Objectives: Corticosteroid therapy is employed in multiple sclerosis (MS), a neurological abnormality characterized by an inflammatory process. Melatonin, a potent sleep-promoting and circadian phase regulatory hormone, is produced mainly in the pineal gland whose inhibition leads to sleep disturbances.
Methods: In this study, methylprednisolone (MP) corticosteroid treatment was used in an acute experimental autoimmune encephalomyelitis (EAE) rat model (intraperitoneal, 30 mg/kg) and in MS patients (intravenous, 1000 mg/day), followed by assessing melatonin serum levels.
Key findings: Results showed that mean clinical scores were significantly improved in MP- versus PBS-treated EAE rats (1.5 vs 4.1, respectively). In addition, MP was found to induce a significant decrease in serum IFN-γ, whereas IL-4 levels were significantly increased, in comparison to PBS-treated EAE rats. The ratio of IFN-γ/IL-4, which acts as an indicator of Th-1/Th-2, was significantly lower in MP treated, compared to PBS treated EAE rats or controls. Moreover, serum levels of melatonin showed a significant decrease in the MP group, compared to normal rats. Moreover, MP therapy for 1 or 2 days resulted in a significant reduction of melatonin serum levels in MS patients.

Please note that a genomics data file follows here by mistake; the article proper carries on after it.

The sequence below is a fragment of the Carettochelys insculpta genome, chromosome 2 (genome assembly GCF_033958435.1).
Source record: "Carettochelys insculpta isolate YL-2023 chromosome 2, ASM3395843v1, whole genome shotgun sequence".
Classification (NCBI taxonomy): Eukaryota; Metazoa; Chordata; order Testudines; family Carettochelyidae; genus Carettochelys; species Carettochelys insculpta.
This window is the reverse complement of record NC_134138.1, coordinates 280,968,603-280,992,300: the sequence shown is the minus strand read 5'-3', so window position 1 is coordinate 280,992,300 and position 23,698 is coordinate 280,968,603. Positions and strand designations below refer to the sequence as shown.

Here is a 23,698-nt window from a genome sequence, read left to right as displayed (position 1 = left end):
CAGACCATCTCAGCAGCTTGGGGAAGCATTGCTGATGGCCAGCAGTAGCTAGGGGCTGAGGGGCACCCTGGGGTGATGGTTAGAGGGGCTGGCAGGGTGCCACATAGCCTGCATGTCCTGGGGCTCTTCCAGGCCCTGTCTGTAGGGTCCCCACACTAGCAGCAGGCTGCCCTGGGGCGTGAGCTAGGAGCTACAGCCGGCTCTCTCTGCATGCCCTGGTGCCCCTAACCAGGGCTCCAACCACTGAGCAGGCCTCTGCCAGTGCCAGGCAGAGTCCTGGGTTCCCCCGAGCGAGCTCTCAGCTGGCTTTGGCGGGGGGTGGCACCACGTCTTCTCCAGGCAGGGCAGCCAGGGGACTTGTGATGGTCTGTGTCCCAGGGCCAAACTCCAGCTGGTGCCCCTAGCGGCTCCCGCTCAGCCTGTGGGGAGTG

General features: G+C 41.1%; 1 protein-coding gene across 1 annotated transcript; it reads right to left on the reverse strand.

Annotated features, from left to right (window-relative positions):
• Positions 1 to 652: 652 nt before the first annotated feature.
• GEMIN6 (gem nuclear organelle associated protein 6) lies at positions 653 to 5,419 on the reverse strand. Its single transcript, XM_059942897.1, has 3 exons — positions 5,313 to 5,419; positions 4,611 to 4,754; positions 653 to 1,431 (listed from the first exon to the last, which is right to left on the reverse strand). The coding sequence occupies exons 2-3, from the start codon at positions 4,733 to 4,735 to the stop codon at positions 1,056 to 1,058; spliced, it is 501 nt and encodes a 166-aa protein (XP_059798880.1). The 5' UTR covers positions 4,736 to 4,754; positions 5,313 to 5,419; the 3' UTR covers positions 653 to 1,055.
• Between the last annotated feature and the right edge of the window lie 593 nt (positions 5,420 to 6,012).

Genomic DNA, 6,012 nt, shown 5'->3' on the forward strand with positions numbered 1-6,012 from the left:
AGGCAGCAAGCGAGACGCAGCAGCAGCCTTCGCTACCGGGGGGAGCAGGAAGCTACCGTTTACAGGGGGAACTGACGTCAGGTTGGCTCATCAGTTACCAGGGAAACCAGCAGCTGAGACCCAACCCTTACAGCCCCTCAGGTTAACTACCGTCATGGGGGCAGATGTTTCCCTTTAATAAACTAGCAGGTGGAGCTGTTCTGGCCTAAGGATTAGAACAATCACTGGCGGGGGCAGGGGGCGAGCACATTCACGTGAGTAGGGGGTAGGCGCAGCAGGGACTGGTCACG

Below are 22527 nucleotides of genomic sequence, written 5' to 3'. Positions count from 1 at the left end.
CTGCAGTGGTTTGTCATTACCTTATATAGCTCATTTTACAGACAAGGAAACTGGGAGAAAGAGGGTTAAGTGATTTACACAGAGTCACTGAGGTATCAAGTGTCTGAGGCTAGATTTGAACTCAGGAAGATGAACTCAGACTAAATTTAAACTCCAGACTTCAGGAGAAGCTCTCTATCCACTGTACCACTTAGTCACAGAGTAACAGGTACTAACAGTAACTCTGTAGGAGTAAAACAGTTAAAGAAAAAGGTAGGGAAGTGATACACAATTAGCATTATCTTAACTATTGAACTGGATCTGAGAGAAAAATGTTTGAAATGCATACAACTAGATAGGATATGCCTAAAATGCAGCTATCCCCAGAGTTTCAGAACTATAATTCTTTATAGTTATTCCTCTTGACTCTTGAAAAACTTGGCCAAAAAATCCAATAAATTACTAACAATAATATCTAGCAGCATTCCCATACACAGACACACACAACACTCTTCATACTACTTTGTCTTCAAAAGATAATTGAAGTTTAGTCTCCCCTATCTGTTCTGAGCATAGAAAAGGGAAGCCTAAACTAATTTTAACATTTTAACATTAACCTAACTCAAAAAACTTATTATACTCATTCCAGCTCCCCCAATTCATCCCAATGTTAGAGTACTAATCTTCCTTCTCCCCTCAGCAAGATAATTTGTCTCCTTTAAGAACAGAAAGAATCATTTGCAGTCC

Conclusions: Since corticosteroids cause a reduction in melatonin serum levels, an important hormone in sleep regulation, their prescription to MS patients should be carefully considered. Corticosteroids could be a cause of insomnia and sleep disturbance in patients receiving this type of medication.
Keywords: Corticosteroid; Experimental autoimmune encephalomyelitis; Melatonin; Methylprednisolone; Multiple sclerosis.
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